Presentation on theme: "The story so far.. The first few chapters showed us how to calculate the equilibrium distribution of charges in a semiconductor np = ni2, n ~ ND for n-type."— Presentation transcript:
1The story so far..The first few chapters showed us how to calculate theequilibrium distribution of charges in a semiconductornp = ni2, n ~ ND for n-typeThe last chapter showed how the system tries to restore itselfback to equilibrium when perturbed, through RG processesR = (np - ni2)/[tp(n+n1) + tn(p+p1)]In this chapter we will explore the processes that drive the systemaway from equilibrium.Electric forces will cause drift, while thermal forces (collisions)will cause diffusion.ECE 663
2Drift: Driven by Electric Field vd = mEElectric field(V/cm)Velocity(cm/s)Mobility(cm2/Vs)EWhich has higherdrift?x
10Ohm’s Law Jn = E/rn Jp = E/rp L E = V/L I = JA = V/R A R = rL/A (Ohms) driftJp = E/rpLE = V/LI = JA = V/RR = rL/A (Ohms)AVWhat’s the unit of r?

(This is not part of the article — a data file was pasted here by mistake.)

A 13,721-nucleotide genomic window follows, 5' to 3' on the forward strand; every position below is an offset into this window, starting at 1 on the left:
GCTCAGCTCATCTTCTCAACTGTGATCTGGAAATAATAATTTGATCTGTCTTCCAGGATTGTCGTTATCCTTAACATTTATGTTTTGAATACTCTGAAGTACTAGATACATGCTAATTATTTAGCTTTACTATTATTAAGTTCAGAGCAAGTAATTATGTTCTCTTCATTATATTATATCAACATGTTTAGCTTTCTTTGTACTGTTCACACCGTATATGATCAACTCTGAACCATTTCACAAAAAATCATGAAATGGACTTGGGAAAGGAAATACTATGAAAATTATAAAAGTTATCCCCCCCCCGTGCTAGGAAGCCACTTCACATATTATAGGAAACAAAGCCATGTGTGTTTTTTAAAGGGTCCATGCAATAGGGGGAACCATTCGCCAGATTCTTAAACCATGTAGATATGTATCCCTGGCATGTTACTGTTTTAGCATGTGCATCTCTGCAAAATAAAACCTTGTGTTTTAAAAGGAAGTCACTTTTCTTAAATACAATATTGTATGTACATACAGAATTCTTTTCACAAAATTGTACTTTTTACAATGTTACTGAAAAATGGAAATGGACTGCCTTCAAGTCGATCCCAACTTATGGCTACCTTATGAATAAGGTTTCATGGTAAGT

11So mobility and resistivity depend on material properties (e. g. m So mobility and resistivity depend on material properties (e.g. m*) and sample properties (e.g. NT,which determines t)Recall 1/t = svthNT
12Can we engineer these properties? What changes at the nanoscale?
33So… We know how to calculate fields from charges (Poisson) We know how to calculate moving charges(currents) from fields (Drift-Diffusion)We know how to calculate chargerecombination and generation rates (RG)Let’s put it all together !!!ECE 663
48In summary While RG gives us the restoring forces in a semiconductor, DD gives us the perturbing forces.They constitute the approximate transport eqns(and will need to be modified in 687)The charges in turn give us the fields throughPoisson’s equations, which are correct (unless weinclude many-body effects)For most practical devices we will deal with MCDEECE 663